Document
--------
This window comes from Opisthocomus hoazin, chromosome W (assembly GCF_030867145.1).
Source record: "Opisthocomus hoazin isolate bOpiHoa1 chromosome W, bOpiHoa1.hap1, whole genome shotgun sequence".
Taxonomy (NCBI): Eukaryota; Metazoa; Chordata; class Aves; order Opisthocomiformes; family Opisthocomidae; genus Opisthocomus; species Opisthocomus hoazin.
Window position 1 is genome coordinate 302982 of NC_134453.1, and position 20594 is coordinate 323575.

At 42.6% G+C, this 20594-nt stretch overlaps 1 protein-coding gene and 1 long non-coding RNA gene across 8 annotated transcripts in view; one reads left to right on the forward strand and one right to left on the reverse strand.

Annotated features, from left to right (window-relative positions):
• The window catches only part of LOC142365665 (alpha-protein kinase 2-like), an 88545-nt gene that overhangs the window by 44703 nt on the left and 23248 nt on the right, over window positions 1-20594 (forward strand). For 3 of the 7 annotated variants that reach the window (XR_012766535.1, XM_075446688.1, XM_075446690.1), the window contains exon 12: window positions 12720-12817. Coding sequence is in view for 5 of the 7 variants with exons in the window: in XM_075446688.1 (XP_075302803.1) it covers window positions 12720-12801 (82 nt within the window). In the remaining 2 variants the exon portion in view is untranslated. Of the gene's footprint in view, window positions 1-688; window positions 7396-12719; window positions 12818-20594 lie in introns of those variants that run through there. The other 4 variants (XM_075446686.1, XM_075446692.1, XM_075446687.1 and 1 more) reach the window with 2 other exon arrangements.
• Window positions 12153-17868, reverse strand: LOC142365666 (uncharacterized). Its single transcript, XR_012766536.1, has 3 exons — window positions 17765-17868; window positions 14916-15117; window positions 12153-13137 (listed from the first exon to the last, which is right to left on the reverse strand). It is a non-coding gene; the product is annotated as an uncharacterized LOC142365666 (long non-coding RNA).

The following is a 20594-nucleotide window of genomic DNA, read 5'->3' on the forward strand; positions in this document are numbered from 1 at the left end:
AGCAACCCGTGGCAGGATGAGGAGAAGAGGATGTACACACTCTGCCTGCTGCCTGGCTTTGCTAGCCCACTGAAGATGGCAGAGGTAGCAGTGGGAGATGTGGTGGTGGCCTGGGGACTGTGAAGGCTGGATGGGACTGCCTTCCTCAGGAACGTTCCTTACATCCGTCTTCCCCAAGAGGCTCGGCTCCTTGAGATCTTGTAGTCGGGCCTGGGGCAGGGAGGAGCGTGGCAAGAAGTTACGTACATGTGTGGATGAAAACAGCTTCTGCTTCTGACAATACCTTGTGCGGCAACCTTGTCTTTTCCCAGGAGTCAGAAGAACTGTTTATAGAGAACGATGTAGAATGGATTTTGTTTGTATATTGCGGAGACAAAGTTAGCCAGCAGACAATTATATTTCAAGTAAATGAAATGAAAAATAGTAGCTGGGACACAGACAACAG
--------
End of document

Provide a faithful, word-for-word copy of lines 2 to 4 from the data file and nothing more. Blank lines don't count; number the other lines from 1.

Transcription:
Source record: "Opisthocomus hoazin isolate bOpiHoa1 chromosome W, bOpiHoa1.hap1, whole genome shotgun sequence".
Taxonomy (NCBI): Eukaryota; Metazoa; Chordata; class Aves; order Opisthocomiformes; family Opisthocomidae; genus Opisthocomus; species Opisthocomus hoazin.
Window position 1 is genome coordinate 302982 of NC_134453.1, and position 20594 is coordinate 323575.